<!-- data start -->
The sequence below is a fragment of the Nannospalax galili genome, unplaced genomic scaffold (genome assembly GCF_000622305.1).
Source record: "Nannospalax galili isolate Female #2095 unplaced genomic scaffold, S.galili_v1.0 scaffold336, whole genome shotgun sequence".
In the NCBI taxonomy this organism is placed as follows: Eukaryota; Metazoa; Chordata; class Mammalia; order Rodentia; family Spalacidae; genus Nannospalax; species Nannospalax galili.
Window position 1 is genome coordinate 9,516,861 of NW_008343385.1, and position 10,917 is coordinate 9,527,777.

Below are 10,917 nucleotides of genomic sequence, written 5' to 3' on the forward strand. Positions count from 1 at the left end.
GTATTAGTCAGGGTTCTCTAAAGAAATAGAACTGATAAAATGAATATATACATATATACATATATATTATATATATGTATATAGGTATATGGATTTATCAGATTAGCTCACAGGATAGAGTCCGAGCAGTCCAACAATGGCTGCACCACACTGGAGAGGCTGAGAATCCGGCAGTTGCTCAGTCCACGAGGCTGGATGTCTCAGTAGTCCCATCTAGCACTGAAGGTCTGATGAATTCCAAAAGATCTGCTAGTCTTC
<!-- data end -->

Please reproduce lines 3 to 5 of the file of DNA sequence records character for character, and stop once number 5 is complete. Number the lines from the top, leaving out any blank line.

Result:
In the NCBI taxonomy this organism is placed as follows: Eukaryota; Metazoa; Chordata; class Mammalia; order Rodentia; family Spalacidae; genus Nannospalax; species Nannospalax galili.
Window position 1 is genome coordinate 9,516,861 of NW_008343385.1, and position 10,917 is coordinate 9,527,777.

Below are 10,917 nucleotides of genomic sequence, written 5' to 3' on the forward strand. Positions count from 1 at the left end.